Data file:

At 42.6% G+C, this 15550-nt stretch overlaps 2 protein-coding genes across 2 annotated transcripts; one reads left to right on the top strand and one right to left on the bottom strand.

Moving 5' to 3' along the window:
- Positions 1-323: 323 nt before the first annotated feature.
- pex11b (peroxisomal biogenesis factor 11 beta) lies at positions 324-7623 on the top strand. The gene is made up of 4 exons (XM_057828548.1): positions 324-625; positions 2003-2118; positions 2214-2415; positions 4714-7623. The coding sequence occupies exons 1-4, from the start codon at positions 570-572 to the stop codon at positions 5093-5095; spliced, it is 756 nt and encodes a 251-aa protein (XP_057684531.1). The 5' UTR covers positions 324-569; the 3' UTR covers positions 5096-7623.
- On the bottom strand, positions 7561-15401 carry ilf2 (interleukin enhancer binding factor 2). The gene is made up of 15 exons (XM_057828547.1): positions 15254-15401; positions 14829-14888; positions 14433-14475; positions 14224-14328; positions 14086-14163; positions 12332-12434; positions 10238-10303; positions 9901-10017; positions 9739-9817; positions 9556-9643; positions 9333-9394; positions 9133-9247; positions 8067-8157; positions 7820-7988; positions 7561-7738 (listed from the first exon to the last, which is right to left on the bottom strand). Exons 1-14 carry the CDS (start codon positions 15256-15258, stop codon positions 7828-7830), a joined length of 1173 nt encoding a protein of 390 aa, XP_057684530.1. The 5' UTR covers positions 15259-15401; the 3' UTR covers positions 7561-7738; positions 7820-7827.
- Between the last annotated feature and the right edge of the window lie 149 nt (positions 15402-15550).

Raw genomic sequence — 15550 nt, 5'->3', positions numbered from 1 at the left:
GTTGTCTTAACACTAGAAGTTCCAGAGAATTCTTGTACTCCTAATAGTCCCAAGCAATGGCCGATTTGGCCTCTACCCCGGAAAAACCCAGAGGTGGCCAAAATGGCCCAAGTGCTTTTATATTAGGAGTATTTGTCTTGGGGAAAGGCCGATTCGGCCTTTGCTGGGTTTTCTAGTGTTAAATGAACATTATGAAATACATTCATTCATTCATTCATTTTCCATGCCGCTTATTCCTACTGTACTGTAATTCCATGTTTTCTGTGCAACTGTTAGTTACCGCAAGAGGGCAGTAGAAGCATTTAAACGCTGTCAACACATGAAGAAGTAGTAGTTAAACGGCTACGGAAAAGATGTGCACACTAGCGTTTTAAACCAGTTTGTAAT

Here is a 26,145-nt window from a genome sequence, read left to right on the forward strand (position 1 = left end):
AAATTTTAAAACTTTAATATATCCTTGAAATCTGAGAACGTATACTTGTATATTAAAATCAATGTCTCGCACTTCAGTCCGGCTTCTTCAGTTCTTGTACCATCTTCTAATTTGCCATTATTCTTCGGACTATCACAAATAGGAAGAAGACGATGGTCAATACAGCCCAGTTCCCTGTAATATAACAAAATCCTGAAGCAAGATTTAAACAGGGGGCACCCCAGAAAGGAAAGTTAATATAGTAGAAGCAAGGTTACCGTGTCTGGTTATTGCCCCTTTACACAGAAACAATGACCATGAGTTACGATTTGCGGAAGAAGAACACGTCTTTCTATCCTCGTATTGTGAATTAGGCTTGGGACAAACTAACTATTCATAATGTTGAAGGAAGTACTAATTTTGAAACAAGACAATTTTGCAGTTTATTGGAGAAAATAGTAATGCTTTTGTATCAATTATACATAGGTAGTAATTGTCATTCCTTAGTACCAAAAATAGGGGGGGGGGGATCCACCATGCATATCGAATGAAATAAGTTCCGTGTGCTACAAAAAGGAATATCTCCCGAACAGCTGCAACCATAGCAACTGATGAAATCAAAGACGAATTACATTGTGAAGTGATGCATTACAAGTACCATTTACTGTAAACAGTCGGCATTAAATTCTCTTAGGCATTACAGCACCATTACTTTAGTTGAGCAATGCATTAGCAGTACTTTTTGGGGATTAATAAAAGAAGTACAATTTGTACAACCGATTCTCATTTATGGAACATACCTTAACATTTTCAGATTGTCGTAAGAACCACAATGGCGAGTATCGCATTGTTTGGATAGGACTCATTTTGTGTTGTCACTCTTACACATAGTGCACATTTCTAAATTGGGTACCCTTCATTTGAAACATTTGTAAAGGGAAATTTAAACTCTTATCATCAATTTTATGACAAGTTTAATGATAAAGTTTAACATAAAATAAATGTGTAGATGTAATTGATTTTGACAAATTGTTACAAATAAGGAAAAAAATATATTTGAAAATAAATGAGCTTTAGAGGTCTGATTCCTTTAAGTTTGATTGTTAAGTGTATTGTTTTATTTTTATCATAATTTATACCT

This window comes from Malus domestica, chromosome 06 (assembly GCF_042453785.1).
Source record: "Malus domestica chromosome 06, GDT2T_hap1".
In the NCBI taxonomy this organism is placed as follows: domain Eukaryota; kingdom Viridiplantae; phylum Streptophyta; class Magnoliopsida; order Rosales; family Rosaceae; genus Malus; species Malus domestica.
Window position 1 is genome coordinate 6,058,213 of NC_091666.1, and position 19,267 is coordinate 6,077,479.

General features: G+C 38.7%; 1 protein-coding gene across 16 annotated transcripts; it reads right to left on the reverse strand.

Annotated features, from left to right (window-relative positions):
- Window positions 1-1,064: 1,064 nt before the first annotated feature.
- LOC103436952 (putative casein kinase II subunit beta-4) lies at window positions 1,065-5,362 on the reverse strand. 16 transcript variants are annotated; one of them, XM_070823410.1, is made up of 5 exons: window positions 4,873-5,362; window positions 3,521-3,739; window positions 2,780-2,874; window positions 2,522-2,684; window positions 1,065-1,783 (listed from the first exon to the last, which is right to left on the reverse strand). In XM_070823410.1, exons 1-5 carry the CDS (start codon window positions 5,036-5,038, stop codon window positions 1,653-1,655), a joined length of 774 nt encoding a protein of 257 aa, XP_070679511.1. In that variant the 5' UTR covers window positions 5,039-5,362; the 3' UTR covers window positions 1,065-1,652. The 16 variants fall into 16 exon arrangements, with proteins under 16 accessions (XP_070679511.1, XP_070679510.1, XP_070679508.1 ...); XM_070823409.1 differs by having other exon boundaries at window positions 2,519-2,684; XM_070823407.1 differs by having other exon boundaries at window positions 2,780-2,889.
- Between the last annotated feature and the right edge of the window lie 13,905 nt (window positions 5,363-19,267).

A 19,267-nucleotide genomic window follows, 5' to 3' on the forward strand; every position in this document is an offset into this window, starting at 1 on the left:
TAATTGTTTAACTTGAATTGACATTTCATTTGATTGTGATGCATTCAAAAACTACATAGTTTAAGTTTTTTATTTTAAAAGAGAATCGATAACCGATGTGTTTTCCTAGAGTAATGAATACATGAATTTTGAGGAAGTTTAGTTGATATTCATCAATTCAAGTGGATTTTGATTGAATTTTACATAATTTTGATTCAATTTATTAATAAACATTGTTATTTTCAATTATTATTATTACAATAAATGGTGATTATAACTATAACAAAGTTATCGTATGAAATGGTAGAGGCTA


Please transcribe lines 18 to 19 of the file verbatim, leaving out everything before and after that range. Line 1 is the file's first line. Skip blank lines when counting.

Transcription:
- LOC103436952 (putative casein kinase II subunit beta-4) lies at window positions 1,065-5,362 on the reverse strand. 16 transcript variants are annotated; one of them, XM_070823410.1, is made up of 5 exons: window positions 4,873-5,362; window positions 3,521-3,739; window positions 2,780-2,874; window positions 2,522-2,684; window positions 1,065-1,783 (listed from the first exon to the last, which is right to left on the reverse strand). In XM_070823410.1, exons 1-5 carry the CDS (start codon window positions 5,036-5,038, stop codon window positions 1,653-1,655), a joined length of 774 nt encoding a protein of 257 aa, XP_070679511.1. In that variant the 5' UTR covers window positions 5,039-5,362; the 3' UTR covers window positions 1,065-1,652. The 16 variants fall into 16 exon arrangements, with proteins under 16 accessions (XP_070679511.1, XP_070679510.1, XP_070679508.1 ...); XM_070823409.1 differs by having other exon boundaries at window positions 2,519-2,684; XM_070823407.1 differs by having other exon boundaries at window positions 2,780-2,889.
- Between the last annotated feature and the right edge of the window lie 13,905 nt (window positions 5,363-19,267).